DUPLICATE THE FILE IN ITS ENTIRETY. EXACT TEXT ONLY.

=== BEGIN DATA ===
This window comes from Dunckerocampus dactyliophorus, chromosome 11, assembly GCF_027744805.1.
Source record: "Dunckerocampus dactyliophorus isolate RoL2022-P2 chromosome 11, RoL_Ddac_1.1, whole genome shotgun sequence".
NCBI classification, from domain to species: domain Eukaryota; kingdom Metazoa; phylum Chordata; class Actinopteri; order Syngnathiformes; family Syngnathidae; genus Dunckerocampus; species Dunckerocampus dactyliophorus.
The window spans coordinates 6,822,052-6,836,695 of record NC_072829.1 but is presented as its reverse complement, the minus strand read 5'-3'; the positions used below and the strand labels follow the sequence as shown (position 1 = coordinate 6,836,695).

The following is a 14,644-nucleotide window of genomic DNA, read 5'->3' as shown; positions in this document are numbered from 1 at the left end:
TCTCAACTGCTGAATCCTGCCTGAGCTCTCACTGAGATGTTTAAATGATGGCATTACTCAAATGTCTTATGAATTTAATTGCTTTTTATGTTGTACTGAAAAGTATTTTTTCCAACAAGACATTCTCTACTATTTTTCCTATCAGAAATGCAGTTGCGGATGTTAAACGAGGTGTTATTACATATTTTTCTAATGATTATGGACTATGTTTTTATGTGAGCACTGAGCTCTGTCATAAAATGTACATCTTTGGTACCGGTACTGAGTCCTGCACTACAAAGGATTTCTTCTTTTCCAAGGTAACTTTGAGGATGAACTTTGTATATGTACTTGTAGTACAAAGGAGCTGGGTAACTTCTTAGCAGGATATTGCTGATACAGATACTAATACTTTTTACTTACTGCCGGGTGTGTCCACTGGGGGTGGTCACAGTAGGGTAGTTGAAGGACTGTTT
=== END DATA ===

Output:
This window comes from Dunckerocampus dactyliophorus, chromosome 11, assembly GCF_027744805.1.
Source record: "Dunckerocampus dactyliophorus isolate RoL2022-P2 chromosome 11, RoL_Ddac_1.1, whole genome shotgun sequence".
NCBI classification, from domain to species: domain Eukaryota; kingdom Metazoa; phylum Chordata; class Actinopteri; order Syngnathiformes; family Syngnathidae; genus Dunckerocampus; species Dunckerocampus dactyliophorus.
The window spans coordinates 6,822,052-6,836,695 of record NC_072829.1 but is presented as its reverse complement, the minus strand read 5'-3'; the positions used below and the strand labels follow the sequence as shown (position 1 = coordinate 6,836,695).

The following is a 14,644-nucleotide window of genomic DNA, read 5'->3' as shown; positions in this document are numbered from 1 at the left end:
TCTCAACTGCTGAATCCTGCCTGAGCTCTCACTGAGATGTTTAAATGATGGCATTACTCAAATGTCTTATGAATTTAATTGCTTTTTATGTTGTACTGAAAAGTATTTTTTCCAACAAGACATTCTCTACTATTTTTCCTATCAGAAATGCAGTTGCGGATGTTAAACGAGGTGTTATTACATATTTTTCTAATGATTATGGACTATGTTTTTATGTGAGCACTGAGCTCTGTCATAAAATGTACATCTTTGGTACCGGTACTGAGTCCTGCACTACAAAGGATTTCTTCTTTTCCAAGGTAACTTTGAGGATGAACTTTGTATATGTACTTGTAGTACAAAGGAGCTGGGTAACTTCTTAGCAGGATATTGCTGATACAGATACTAATACTTTTTACTTACTGCCGGGTGTGTCCACTGGGGGTGGTCACAGTAGGGTAGTTGAAGGACTGTTT